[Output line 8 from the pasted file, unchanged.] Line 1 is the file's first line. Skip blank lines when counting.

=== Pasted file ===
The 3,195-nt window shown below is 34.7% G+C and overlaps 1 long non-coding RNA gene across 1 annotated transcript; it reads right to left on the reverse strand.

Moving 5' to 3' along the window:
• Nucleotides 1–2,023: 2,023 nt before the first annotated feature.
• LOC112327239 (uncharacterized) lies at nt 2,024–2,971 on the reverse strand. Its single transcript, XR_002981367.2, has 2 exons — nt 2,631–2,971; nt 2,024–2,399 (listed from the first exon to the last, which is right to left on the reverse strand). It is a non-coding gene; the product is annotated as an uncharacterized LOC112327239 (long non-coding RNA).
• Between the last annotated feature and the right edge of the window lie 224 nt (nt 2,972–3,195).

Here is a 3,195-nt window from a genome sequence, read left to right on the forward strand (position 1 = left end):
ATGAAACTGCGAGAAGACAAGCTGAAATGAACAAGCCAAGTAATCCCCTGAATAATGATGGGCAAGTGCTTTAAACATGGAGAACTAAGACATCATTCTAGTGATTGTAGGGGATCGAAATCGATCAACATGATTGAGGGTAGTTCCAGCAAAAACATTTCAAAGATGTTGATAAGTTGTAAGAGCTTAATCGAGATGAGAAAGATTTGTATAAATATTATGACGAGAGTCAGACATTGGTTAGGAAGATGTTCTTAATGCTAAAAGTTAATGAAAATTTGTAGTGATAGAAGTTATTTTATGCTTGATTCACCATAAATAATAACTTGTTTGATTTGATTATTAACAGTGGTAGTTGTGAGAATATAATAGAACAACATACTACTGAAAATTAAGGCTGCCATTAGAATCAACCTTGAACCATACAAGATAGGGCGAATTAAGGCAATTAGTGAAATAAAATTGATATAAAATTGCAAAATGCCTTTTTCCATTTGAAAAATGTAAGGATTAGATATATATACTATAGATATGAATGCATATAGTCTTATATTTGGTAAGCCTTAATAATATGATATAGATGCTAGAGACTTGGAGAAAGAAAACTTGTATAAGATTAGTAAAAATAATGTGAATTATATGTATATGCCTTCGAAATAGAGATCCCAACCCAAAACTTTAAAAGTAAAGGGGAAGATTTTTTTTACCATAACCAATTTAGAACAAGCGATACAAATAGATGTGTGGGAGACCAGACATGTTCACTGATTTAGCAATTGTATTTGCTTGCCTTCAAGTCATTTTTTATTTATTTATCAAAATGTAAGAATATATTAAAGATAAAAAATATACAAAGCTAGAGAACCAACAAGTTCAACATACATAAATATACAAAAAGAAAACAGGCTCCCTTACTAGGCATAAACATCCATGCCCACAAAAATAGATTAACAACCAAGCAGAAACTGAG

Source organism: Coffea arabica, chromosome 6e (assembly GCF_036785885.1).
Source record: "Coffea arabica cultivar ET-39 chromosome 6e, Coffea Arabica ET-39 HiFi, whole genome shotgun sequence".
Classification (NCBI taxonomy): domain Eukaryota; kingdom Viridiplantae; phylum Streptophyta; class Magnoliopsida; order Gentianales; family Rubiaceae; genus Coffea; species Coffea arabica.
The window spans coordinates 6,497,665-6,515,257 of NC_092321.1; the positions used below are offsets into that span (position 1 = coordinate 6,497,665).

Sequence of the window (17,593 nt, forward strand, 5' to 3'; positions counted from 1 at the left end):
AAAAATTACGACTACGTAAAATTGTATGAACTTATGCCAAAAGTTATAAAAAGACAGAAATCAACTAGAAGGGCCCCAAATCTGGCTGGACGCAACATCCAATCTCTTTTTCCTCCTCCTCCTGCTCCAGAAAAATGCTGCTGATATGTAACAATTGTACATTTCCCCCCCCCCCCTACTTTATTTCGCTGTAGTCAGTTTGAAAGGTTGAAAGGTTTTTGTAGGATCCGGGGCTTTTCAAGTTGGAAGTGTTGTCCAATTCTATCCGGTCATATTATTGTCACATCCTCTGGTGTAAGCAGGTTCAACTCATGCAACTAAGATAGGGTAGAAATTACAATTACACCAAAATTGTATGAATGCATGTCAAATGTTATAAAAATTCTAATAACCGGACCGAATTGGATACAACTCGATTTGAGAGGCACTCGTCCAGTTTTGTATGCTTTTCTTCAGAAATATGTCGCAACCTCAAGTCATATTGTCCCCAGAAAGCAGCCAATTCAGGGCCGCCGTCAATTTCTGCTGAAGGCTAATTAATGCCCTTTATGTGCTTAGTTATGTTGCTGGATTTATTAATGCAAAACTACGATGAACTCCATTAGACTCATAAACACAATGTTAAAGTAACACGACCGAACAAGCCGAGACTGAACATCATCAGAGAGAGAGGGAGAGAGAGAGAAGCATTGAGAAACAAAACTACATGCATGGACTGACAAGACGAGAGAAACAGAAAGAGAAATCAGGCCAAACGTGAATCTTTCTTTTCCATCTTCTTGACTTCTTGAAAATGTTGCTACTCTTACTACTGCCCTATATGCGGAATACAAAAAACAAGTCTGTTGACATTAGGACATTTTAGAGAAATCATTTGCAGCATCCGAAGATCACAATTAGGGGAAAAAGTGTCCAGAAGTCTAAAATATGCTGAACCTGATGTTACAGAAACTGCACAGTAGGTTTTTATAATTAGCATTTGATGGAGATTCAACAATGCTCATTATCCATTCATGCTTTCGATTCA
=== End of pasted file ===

Source organism: Coffea arabica, chromosome 6e (assembly GCF_036785885.1).